Welcome to William Schoell's GREAT OLD MOVIES blog. Feel free to leave a comment regardless of the date the review was posted -- I read 'em all. Or if you prefer -- and especially if you have any questions directly for me -- email me at email@example.com and I'll get back to you as soon as I can. Click on a label link (labels can be found at the bottom of each post) to find other movies from that year, the star, that director or genre and so on. Or enter a title, director, genre, star or supporting player in the small Blogger "search blog" box at the far left up above and click search blog. [NOTE: While this blog mostly reviews films -- and TV shows -- that are at least twenty-five years old, we do cover films up until the present day.] HAVE FUN AND THANKS FOR DROPPING BY. William.
Tuesday, August 3, 2010
AVATAR (2009). Director: James Cameron.
Wheelchair-bound ex-marine Jake Sully (Sam Worthington) takes the place of his dead twin brother, a scientist, in an unusual mission on the world of Pandora. The Omitacaga people, the indigenous natives of Pandora, have made their home right on top of a generous supply of oil -- uh, I mean, "unobtanium," a rare element-- and the company that wants this element hopes to either get the natives to cooperate and move, or will simply wipe them out if they don't. Jake is one of several people who transfer their minds into artificial life forms [called Avatars] that are a cross between human and native. While in this form Jake bonds with a native woman named Neytiri (Zoe Saldana), and is accepted by her people even as he falls in love with her, her tribe, and the beauty and simplicity of Pandora. But he learns that there are reasons why these natives can never be talked in to leaving their home, and tragedy ensues. Writer/director James Cameron has taken various elements from sword and sorcery epics and melded them to a rather heavy-handed allegory that evokes everything from American treatment of Original People to intervention in Afghanistan. On the plus side the film is well-directed and fast-paced [if definitely overlong, repeating itself and its ideas], and it is full of beautiful images and wonderful FX and photography. [A particularly memorable moment has Jake and Neytiri soaring through the air on pterodactyl-like lifeforms.] On the debit side, Avatar is simplistic, drawn out, and at times there are so many composite FX elements that it just seems like a particularly cluttered, if ingenious, cartoon. Worthington is noteworthy, and there are also good performances from Sigourney Weaver, Giovanni Ribisi, and especially formidable Stephen Lang as the ferocious bad guy who heads the mercenaries.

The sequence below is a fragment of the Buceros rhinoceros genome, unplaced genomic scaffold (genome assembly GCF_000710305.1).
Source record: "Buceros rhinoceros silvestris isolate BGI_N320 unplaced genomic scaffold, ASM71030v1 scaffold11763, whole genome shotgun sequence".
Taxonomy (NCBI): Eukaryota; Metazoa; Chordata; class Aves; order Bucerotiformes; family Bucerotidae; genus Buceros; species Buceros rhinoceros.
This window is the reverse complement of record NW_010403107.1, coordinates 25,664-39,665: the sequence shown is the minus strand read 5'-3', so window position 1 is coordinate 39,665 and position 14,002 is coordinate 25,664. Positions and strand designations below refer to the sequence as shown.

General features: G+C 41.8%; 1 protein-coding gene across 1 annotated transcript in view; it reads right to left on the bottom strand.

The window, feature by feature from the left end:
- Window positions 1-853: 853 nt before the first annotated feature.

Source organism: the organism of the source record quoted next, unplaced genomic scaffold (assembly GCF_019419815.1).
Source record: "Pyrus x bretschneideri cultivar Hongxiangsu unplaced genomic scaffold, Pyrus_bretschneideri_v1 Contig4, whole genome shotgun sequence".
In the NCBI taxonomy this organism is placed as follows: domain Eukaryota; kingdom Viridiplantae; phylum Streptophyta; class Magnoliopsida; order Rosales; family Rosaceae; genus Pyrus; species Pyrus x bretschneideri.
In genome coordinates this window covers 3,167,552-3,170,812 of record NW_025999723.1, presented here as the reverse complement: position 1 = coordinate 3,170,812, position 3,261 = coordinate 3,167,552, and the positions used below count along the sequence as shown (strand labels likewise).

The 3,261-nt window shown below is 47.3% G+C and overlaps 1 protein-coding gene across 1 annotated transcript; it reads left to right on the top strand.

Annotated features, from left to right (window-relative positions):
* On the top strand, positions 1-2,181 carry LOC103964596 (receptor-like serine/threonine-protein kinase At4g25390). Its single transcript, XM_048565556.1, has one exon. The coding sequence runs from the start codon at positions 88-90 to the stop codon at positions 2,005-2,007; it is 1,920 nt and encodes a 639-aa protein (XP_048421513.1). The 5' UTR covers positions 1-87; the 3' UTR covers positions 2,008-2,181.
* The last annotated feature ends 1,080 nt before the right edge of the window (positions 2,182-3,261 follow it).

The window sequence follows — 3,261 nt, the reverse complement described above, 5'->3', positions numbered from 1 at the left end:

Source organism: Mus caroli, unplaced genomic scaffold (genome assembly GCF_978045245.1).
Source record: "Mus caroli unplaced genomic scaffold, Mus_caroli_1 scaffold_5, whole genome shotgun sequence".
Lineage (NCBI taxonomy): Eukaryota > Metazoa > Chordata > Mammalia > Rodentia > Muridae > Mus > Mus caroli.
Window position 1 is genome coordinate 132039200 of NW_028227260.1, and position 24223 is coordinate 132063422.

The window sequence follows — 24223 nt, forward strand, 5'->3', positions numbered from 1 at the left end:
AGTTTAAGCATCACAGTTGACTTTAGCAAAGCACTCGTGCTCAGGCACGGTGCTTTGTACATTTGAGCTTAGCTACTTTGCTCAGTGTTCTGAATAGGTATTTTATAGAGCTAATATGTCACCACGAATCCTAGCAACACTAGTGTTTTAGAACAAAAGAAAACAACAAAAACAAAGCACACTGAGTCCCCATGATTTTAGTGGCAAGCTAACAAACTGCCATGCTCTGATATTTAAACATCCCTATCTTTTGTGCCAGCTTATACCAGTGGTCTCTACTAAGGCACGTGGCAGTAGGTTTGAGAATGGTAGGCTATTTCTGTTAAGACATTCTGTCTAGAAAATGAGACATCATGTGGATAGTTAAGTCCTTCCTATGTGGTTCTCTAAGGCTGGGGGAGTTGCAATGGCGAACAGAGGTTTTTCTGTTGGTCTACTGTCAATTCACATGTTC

Verdict: Eye-popping and intriguing for some; tedious for others. **1/2.